Apple Investigating Fraudulent iTunes Charges In Singapore

Thousands of dollars are being deducted from bank accounts.

Apple Store in China
VCG / Getty Images

Thousands of dollars are being deducted from bank accounts.

It is being reported that several Apple customers across Singapore are noticing unauthorized charges on their iTunes accounts. Channel News Asia explains that Apple is now looking into complaints from customers, who are reportedly out thousands of dollars because of these fraudulent charges.

The customers affected hold accounts at several of the popular banks in Singapore, including UOB, Oversea-Chinese Banking Corporation, or DBS.

While speaking with the news outlet, two of the victims said they lost at least S$7000 ($5,142 USD) each to the unauthorized iTunes purchases. One woman said she only noticed something was wrong when she received a text message from her bank saying she had used over 70 percent of her of her credit limit.

Another woman told the Straits Times that she had not been actively using her iTunes account for at least five years. But somehow, she discovered over $S4,400 ($3,232) deducted in 27 transactions of S$163.43 ($120.06) from her DBS account on July 11.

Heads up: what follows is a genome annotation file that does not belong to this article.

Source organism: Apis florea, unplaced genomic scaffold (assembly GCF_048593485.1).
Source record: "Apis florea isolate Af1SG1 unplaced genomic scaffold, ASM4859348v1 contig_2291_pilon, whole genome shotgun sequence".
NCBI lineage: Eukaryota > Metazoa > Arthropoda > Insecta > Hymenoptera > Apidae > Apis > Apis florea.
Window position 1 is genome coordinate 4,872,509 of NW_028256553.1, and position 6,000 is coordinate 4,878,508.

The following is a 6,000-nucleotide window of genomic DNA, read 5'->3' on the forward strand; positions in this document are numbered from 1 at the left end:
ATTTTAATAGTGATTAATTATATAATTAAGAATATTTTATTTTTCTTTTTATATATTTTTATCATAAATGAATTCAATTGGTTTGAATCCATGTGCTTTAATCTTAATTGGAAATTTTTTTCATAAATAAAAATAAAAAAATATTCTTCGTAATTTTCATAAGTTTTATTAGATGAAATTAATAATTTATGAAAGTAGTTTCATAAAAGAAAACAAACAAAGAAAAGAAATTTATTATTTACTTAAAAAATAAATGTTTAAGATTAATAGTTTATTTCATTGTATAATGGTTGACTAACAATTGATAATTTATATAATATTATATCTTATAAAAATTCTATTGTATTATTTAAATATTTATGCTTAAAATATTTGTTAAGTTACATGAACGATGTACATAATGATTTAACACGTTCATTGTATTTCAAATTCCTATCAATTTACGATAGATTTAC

“I had just got off work to see a movie, and got a message from DBS saying that my card had been blocked,” she said.

After contacting Apple’s customer care, it was confirmed that there were no transactions on her Apple account, but her debit card was used by a separate fraudulent iTunes account.

Apple was quick to terminate the account, and the woman’s bank refunded 20 of the 27 transactions.

Another Apple user said that S$1,049.84 ($770) was taken from his account in multiple transactions before he received a notification from his bank saying that his card was blocked.

“I didn’t call Apple, but I called Maybank to check and they immediately said they would send me a replacement card…I think some loopholes with Apple when linking the card to the iTunes account are causing this exploitation,” he said.

In a statement to Channel News Asia, an Oversea-Chinese Banking Corporation representative revealed that there were 58 cases of fraudulent transactions in July alone.

“Upon confirmation that these were fraudulent transactions, we deployed the necessary counter-measures and are currently assisting the affected cardholders via the chargeback process,” said Vincent Tan, head of credit cards at OCBC Bank.

Other banks have become more vigilant as it concerns iTunes purchases. UOB said that it has increased its monitoring of all iTunes spending over recent weeks since the increase in fraudulent activity.

As for Apple, a spokesman, responding to queries made by Channel News Asia said, he would not be commenting on the extent of the issue, but assures that the company is looking into the matter.

He also recommends that users quickly report any issues they might be having with their transactions.

“They will need to sign in using their Apple ID, and will then be able to view purchases and assess veracity before reporting the issue.”